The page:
Like many meat-eaters, I don’t think you can get much better than a steak. But not just a steak, a steak cooked very, very well. I’ve prepared steak many times, desperate for perfection each time. I’ve picked up dozens of tips over the years that I’ve spent in pursuit of ultimate beef eating. After many failures (many failures) I’m very happy with how it comes out for me. The “how-to” can be crystallized into a few steps that can lead to carnirvana.
First, the meat itself. Start with duff meat, you’re probably not going to enjoy the result. You could drown it in sauce, but what’s the point? Pay slightly more, probably get slightly less (in weight), yet end with a far superior dinner. The cut’s a little up to you, from supermarkets the choice is largely between ‘frying’ steak, rump and sirloin. Frying or minute steak is an odd flash-cook piece of meat best reserved for dedicated recipes. That leaves selections from the lower back or mid-back of the cow respectively. For me, the harder working rump wins every time – it tends towards a slightly harder texture but the payback is squarely in taste. Sirloin can sometimes smack of bland, so the consistency (both meanings of the word) of the arse of beef works for me. If I can get some, I also enjoy a rib-eye – more common than ten years ago, a supremely tasty cut indeed. Worth the premium. The best restaurants will serve fore rib, a versatile under-shoulder cut that does a lot of work on the animal and leaves a superior texture.
Do have a good look at the meat, don’t just grab the first pack off the shelf. Squint at it. The colour should scream at you to be eaten. That said, don’t squirm at a little browning on the meat – this usually means it’s been exposed to oxygen. The main thing is the marbling, the white lines of fat through the meat. This is good! You need some of this as this is where the main flavour in a steak is contained. Upon cooking this melts and bastes the flavour from the inside. So find something rosied and streaky that needs you. Additionally, if it’s possible press the meat with your finger: ideally it will take a while to spring back into shape, implying the beef will be loose in texture and nice on the tooth.
Second, get your pan hot. As hot as you can make it. Get your pan that can take the most heat and stick it on your highest, biggest burner. If the heat’s too low it won’t scorch and caramelise the meat and create lovely tasty bits; also the steak will boil in its juices and the flavour will bleed out. When menacingly hot the pan will brown the outside of the meat, encouraging both colour and flavour.
Thirdly, oil the meat, not the pan. This ensures that it isn’t overoiled and going to swim in fat. So, oil up the meat and season. I think only salt and pepper is required on a decent piece of steak, though if pressed I might add some thyme sprigs, cayenne or paprika. I also like to massage the flavours into the meat to help stick together.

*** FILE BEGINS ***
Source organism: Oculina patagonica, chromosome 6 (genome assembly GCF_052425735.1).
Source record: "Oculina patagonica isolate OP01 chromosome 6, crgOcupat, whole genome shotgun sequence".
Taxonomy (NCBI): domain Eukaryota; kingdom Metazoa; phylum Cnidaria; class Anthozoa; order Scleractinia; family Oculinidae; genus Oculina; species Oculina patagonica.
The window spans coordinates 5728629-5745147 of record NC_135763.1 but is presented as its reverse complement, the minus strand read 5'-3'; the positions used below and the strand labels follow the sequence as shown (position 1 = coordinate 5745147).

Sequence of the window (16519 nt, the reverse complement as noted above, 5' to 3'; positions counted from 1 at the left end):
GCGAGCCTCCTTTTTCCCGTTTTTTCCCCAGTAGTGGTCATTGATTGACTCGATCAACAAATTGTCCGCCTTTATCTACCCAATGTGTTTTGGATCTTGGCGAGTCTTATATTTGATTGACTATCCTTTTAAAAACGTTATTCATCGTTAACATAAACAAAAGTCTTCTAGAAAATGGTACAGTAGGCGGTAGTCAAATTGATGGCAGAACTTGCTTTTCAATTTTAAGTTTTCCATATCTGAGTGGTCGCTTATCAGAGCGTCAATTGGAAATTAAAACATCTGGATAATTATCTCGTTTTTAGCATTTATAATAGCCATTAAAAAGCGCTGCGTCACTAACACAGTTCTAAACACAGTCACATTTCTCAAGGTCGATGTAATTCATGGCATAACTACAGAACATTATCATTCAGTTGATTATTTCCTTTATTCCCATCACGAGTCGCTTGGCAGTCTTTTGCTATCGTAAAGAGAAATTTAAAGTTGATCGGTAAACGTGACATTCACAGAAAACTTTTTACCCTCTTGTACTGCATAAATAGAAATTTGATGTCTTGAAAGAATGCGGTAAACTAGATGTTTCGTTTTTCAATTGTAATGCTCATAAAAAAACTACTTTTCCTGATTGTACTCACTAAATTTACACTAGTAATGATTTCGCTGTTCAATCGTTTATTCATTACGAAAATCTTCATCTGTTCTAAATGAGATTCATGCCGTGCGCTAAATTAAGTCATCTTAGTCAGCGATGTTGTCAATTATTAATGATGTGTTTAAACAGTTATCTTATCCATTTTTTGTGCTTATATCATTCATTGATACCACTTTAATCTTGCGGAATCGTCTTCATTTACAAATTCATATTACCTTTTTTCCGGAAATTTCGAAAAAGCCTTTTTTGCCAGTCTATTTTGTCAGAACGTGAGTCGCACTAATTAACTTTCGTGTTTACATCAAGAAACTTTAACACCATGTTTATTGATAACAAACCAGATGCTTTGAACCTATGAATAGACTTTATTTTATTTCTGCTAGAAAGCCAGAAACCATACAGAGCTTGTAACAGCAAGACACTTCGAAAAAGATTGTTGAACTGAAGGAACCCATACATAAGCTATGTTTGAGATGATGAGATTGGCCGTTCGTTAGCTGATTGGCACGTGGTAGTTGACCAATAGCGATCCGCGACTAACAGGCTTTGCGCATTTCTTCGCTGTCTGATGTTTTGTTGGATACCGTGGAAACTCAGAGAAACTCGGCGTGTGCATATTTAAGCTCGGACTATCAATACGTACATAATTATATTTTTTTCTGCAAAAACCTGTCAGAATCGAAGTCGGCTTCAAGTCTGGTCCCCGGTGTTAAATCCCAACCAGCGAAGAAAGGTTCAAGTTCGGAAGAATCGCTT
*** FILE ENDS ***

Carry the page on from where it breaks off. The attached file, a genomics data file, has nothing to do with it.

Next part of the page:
I think these three points are the easiest stages to miss, and yet the most crucial towards getting it right. Now it’s time to actually cook!
Lay the steak into the pan (away from you to avoid spatter of course) and enjoy both the satisying sizzle and beefy aromas. It should stay, untouched, sizzling in the pan for about four minutes until you can see they grey-brown colour coming up around the sides. Then turn it over, as gently as you can without piercing the meat (more on that in a mo).
Now it comes away from recipe, as each steak is different depending on many factors. The steak will dictate to you when it’s ready by touch. After a couple of minutes, take a finger and press it into the thickest part of the browned meat. Its springiness will tell you how ready it is. My favourite method of testing doneness is by comparing the touch of it to parts of your face. A bounce similar to poking your cheek means the steak is rare. A touch akin to your chin is medium. If it feels like your forehead it’s well-done and probably not worth it (though I suspecters ‘well-doners’ won’t be reading this blog).
If you’re happy with it’s doneness, remove the steak to a warm plate. Not quite out of the frying pan and into the fire, but nearly. This resting period is crucial to tasty and tender meat. During this time the juices in the meat relax and flow back throughout. Cutting into it too early causes these juices to flood out, and there goes your flavour and your texture. This steak needs to sit for five to ten minutes, whatever you can spare.
During this resting time you can prepare something to do with those lovely leftover bits in the pan. This is totally optional, but to ignore it is a dreadful waste of taste. At the very least, keep the heat high and sloosh a small amount of water – enough to cover the base of the pan – around, swirling those yummy pieces up as it bubbles away. When it reduces down to a slightly sticky gravy it’s ready to go and you can get it off the heat. If you’re feeling a bit more extravagant, use some alcohol – wine, brandy, or my particular fave, marsala. The principle’s the same. If you want something bit more fancy, a splash of a good wine, a little stock and when reduced take the heat down a little adding some cream. As you take it off the heat swirl in a knob of butter for a glossy and rich finish. Don’t forget to check for seasoning.